The Fresh Loaf

News & Information for Amateur Bakers and Artisan Bread Enthusiasts

Bread braiding

  • Pin It
ibor's picture
ibor

Bread braiding

Has anybody figured out how much does a
six strand braid "shrink" after being braided. I mean, if I want a
bread of a determined finished length, with what length "strands"
should I start with ?

Finally I answered the question myself, please refer to: " myfoodaddress.blogspot.com/ "

Doc.Dough's picture
Doc.Dough

Here is a photo of three challah.  Each was made from 508g of ~60% hydration dough (ala Hamelman).  From the left, they are braided with 6, 5, and 4 strands (weighing 508/n g each) that were rolled to somewhere between 1/2" and 3/4" diameter. Each challah is about 4" in diameter and 14" long and cooling on a 16.5" wide rack (the wire spacing of the rack is 1/2" so you can measure reasonably well from the photo).  Each strand was probably 16-20" long but they relax and stretch as you braid them.  So the scaling law would seem to be that for a 4" dia challah use 508L/14 grams total dough weight and 508L/(14n) grams per strand where L is the desired length in inches and n is the number of strands. If you want a larger diameter challah, multiply the weight per strand by the ratio of desired loaf cross-sectional area to the area of a 4" dia circle (roughly) but make each strand the same length as it would be if it were going to be made into a 4" dia loaf (I think this requires two steps - to get the diameter right you have to make a 4" dia loaf and measure the length of the strands and check the diameter of the finished challah).

Enjoy!

 

(edited with enhanced memory)

ibor's picture
ibor

Thank you Doc.Dough.Nice loaves

richkaimd's picture
richkaimd

Dear Doc.dough,

Someone should compliment you not only on the thoughtfulness of your note but also on your wonderful braiding.  I've been baking challahs for years and still have much to learn from you.  I'm impressed!  Any chance you're in the metro-NYC area?  or maybe somewhere else I visit?  I'd love to drop by.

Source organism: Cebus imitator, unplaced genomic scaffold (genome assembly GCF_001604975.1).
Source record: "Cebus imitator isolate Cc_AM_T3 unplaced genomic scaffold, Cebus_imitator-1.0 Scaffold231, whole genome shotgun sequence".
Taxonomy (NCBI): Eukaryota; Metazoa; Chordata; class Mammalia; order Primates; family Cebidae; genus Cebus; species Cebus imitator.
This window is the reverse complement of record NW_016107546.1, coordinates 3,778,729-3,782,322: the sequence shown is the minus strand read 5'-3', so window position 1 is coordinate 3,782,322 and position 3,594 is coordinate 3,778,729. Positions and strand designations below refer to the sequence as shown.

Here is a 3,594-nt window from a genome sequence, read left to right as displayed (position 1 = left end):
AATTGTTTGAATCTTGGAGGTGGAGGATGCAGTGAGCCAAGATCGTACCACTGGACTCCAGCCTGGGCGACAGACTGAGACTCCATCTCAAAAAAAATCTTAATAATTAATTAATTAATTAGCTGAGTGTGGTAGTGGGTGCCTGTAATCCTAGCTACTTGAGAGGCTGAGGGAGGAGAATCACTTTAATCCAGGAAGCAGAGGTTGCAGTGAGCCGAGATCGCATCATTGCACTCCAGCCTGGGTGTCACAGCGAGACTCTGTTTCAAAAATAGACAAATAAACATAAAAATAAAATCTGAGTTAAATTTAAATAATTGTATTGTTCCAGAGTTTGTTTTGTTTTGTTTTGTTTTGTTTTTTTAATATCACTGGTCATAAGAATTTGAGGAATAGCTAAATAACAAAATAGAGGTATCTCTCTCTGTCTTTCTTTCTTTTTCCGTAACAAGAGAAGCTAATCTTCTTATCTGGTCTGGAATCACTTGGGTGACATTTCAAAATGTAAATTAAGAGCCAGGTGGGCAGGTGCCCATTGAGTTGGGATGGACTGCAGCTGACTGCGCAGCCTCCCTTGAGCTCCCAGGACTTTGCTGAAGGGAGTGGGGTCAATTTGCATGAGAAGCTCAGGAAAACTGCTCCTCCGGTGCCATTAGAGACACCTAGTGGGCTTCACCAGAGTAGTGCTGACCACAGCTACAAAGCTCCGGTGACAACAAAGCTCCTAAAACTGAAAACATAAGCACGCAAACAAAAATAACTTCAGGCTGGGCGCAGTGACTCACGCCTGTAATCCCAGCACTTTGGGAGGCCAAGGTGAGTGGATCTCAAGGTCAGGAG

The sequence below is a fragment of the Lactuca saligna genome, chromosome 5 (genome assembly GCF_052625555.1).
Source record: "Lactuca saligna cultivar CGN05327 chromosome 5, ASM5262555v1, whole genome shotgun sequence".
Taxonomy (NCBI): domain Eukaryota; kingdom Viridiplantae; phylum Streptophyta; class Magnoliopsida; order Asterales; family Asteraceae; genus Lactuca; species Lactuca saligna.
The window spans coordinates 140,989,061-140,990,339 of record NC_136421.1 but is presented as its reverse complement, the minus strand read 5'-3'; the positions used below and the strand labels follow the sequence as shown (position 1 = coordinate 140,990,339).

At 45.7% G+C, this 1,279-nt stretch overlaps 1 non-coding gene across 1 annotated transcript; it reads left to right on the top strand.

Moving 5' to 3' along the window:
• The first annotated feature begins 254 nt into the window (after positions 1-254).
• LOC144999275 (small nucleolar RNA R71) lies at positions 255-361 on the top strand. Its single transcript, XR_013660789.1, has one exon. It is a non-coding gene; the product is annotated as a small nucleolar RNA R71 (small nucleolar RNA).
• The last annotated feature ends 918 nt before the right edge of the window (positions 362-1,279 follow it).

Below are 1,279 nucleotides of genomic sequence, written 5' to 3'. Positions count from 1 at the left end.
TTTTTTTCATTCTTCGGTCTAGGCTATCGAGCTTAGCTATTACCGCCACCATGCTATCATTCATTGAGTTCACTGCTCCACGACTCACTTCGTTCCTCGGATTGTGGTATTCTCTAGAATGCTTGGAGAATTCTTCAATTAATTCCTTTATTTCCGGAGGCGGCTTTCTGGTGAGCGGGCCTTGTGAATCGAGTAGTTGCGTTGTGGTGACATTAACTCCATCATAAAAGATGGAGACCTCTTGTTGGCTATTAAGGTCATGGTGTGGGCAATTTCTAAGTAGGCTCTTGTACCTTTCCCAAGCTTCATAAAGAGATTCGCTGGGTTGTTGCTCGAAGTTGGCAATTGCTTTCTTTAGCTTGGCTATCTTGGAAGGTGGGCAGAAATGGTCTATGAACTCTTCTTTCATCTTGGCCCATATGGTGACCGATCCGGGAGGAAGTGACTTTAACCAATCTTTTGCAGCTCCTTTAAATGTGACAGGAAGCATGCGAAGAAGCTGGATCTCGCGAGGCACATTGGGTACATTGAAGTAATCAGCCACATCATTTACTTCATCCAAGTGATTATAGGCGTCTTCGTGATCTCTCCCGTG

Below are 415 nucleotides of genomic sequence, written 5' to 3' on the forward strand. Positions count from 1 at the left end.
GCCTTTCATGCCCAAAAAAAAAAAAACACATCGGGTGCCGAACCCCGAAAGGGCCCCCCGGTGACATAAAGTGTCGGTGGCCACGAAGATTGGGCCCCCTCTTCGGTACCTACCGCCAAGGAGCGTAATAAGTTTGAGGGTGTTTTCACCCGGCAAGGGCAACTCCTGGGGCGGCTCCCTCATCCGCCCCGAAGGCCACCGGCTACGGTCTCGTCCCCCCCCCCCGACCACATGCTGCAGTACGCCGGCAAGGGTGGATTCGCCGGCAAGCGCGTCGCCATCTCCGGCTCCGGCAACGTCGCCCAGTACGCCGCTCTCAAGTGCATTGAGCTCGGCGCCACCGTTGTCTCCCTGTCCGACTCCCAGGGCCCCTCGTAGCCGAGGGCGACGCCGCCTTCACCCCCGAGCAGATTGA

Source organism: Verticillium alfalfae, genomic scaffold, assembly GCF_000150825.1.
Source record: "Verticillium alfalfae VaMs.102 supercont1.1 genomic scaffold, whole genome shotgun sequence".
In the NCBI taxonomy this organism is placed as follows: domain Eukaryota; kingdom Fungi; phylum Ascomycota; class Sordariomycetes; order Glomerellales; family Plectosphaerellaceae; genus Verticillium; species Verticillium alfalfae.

HeidiH's picture
HeidiH

Why are yours the same width from one end to the other?  Why do yours look so lovely and consistent?  Why are mine such lumpy bumpers?  Oh, yeah.  I have fumble fingers.  LOL. Those really are a lovely set of loaves!

BettyR's picture
BettyR

My problem is that one of my strands always stretches and breaks like a weak rubber band. The bread itself turns out good but it doesn't look very pretty. Does anyone know what I'm doing wrong?

lazybaker's picture
lazybaker

It sounds like the gluten in the strand relaxed.

Here's a video on bread braiding: http://www.youtube.com/watch?v=peBLtCEOlA0

The braids are formed immediately after rolling the strands.

Doc.Dough's picture
Doc.Dough

You might try using a higher gluten flour, developing the gluten you have more completely, using a lower hydration dough, working the dough cold, and don't try to make a tight braid (it will tighten up on it's own as it proofs).

BettyR's picture
BettyR

lazybaker wrote:
It sounds like the gluten in the strand relaxed. Here's a video on bread braiding: http://www.youtube.com/watch?v=peBLtCEOlA0 The braids are formed immediately after rolling the strands.

I live in a rural area and all we have out here is dial-up so I will set it to download overnight and watch it tomorrow.

Doc.Dough...
I'm using a high gluten flour, the recipe I'm using is not really that wet and I'm using a bread machine to do my kneading so I don't think that's the problem. I do however usually try to make a tight braid so that's probably where I'm messing up. I'll try making a looser braid next time and see what happens....Thanks for your help!